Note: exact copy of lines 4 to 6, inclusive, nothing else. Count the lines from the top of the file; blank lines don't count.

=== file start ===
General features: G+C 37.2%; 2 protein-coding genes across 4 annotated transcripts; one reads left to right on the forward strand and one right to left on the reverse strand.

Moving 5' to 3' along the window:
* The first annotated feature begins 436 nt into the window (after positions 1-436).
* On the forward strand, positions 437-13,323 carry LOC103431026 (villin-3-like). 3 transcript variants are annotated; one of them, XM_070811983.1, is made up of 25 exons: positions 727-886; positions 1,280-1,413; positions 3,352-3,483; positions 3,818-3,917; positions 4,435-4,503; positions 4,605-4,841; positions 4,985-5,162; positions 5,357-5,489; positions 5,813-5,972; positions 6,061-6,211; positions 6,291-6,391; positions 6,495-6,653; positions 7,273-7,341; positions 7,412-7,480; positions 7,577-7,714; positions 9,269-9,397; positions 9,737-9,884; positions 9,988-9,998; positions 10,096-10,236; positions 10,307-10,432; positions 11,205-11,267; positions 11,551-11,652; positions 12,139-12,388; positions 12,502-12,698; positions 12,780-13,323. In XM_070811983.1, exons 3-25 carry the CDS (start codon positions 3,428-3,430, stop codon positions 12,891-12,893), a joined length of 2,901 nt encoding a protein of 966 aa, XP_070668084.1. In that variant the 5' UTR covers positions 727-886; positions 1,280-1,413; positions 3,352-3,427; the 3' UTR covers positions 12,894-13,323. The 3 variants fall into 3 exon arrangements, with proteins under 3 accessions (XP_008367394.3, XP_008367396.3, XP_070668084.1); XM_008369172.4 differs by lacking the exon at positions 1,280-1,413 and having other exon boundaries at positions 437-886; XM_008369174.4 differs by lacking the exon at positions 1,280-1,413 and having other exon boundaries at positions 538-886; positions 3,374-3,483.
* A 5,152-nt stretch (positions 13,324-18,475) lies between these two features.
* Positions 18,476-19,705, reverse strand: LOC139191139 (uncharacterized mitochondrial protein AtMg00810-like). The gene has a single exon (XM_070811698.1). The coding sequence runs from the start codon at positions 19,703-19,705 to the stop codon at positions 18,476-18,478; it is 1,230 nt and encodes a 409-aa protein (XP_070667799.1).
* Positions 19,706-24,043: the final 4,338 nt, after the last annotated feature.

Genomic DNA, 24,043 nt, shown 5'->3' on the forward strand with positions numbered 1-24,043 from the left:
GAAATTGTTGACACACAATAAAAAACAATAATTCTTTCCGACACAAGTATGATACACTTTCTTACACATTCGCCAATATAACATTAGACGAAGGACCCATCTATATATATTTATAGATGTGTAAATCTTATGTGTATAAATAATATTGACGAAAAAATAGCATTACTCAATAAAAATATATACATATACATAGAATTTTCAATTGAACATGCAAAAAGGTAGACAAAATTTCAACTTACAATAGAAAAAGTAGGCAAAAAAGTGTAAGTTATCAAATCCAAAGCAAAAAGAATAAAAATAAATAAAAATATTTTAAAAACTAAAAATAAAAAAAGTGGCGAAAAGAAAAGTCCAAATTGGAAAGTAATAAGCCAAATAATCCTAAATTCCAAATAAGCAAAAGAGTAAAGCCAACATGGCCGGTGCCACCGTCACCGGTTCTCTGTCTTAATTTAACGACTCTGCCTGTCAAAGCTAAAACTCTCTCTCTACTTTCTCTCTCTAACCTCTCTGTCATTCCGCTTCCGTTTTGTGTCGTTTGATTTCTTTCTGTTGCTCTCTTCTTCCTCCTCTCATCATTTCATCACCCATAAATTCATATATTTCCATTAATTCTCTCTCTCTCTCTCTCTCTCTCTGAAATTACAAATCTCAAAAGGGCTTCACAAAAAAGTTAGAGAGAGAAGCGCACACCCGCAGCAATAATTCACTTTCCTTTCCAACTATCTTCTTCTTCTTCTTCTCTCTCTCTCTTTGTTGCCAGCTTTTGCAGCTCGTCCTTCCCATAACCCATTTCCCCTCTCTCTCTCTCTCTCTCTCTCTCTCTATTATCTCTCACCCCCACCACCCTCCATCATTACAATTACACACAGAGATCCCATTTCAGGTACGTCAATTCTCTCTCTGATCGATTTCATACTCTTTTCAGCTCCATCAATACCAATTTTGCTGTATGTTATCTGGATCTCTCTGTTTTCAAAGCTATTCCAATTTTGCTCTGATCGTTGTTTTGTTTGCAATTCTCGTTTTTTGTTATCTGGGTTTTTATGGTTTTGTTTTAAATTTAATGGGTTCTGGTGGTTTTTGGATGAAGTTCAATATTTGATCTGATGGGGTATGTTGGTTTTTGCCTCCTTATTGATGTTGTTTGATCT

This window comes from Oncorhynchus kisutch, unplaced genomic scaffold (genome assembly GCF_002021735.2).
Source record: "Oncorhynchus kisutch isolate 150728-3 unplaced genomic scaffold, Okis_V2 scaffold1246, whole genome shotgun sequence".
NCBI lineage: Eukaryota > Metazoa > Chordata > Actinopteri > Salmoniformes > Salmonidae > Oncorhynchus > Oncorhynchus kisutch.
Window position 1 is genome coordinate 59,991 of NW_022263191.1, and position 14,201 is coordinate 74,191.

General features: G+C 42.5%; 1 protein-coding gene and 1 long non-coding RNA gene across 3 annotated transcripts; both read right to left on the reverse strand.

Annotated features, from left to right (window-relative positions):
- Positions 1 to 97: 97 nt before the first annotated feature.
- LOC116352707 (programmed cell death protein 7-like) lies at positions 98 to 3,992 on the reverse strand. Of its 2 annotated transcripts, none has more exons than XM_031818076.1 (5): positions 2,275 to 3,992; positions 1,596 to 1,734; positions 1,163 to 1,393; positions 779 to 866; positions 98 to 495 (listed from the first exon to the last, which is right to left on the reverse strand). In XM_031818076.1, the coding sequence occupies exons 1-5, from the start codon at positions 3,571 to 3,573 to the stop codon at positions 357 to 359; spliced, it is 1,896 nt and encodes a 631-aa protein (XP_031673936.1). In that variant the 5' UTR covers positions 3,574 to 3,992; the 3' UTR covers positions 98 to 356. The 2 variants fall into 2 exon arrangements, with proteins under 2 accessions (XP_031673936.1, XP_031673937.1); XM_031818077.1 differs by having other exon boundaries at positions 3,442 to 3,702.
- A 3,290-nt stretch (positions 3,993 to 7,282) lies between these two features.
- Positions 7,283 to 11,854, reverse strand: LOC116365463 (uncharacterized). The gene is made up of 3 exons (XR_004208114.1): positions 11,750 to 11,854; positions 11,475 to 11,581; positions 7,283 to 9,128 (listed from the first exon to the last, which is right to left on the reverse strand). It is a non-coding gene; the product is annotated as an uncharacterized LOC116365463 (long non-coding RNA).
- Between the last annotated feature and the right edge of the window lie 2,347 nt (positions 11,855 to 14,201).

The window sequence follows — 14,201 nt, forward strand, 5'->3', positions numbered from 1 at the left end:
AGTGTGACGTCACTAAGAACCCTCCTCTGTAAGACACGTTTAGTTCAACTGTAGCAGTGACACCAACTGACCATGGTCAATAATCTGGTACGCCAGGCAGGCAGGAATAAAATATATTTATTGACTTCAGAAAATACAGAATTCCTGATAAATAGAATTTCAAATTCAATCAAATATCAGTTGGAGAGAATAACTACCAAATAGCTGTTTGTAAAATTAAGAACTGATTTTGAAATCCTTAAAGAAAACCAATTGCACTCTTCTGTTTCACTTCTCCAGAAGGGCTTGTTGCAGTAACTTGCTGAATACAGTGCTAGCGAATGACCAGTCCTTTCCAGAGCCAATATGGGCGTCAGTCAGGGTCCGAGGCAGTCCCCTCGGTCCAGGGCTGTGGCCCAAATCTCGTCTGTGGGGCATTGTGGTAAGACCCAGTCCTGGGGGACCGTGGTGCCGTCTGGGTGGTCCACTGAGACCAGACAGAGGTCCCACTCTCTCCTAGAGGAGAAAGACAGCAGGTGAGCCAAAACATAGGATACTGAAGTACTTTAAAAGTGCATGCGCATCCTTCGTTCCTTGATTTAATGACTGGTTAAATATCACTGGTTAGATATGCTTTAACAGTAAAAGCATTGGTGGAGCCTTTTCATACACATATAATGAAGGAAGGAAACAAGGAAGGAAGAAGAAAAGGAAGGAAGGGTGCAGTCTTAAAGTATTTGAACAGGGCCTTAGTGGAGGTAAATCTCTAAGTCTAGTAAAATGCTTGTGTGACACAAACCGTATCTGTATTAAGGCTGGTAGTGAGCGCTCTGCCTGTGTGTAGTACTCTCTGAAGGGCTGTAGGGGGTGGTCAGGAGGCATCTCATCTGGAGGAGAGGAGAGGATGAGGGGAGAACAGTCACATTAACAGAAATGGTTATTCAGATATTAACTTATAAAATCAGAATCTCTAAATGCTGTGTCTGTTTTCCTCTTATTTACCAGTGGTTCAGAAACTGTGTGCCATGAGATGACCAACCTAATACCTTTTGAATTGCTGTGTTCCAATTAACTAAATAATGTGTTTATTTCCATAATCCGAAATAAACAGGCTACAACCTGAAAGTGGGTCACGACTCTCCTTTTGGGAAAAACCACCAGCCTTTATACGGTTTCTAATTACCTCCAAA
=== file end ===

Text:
* On the forward strand, positions 437-13,323 carry LOC103431026 (villin-3-like). 3 transcript variants are annotated; one of them, XM_070811983.1, is made up of 25 exons: positions 727-886; positions 1,280-1,413; positions 3,352-3,483; positions 3,818-3,917; positions 4,435-4,503; positions 4,605-4,841; positions 4,985-5,162; positions 5,357-5,489; positions 5,813-5,972; positions 6,061-6,211; positions 6,291-6,391; positions 6,495-6,653; positions 7,273-7,341; positions 7,412-7,480; positions 7,577-7,714; positions 9,269-9,397; positions 9,737-9,884; positions 9,988-9,998; positions 10,096-10,236; positions 10,307-10,432; positions 11,205-11,267; positions 11,551-11,652; positions 12,139-12,388; positions 12,502-12,698; positions 12,780-13,323. In XM_070811983.1, exons 3-25 carry the CDS (start codon positions 3,428-3,430, stop codon positions 12,891-12,893), a joined length of 2,901 nt encoding a protein of 966 aa, XP_070668084.1. In that variant the 5' UTR covers positions 727-886; positions 1,280-1,413; positions 3,352-3,427; the 3' UTR covers positions 12,894-13,323. The 3 variants fall into 3 exon arrangements, with proteins under 3 accessions (XP_008367394.3, XP_008367396.3, XP_070668084.1); XM_008369172.4 differs by lacking the exon at positions 1,280-1,413 and having other exon boundaries at positions 437-886; XM_008369174.4 differs by lacking the exon at positions 1,280-1,413 and having other exon boundaries at positions 538-886; positions 3,374-3,483.
* A 5,152-nt stretch (positions 13,324-18,475) lies between these two features.
* Positions 18,476-19,705, reverse strand: LOC139191139 (uncharacterized mitochondrial protein AtMg00810-like). The gene has a single exon (XM_070811698.1). The coding sequence runs from the start codon at positions 19,703-19,705 to the stop codon at positions 18,476-18,478; it is 1,230 nt and encodes a 409-aa protein (XP_070667799.1).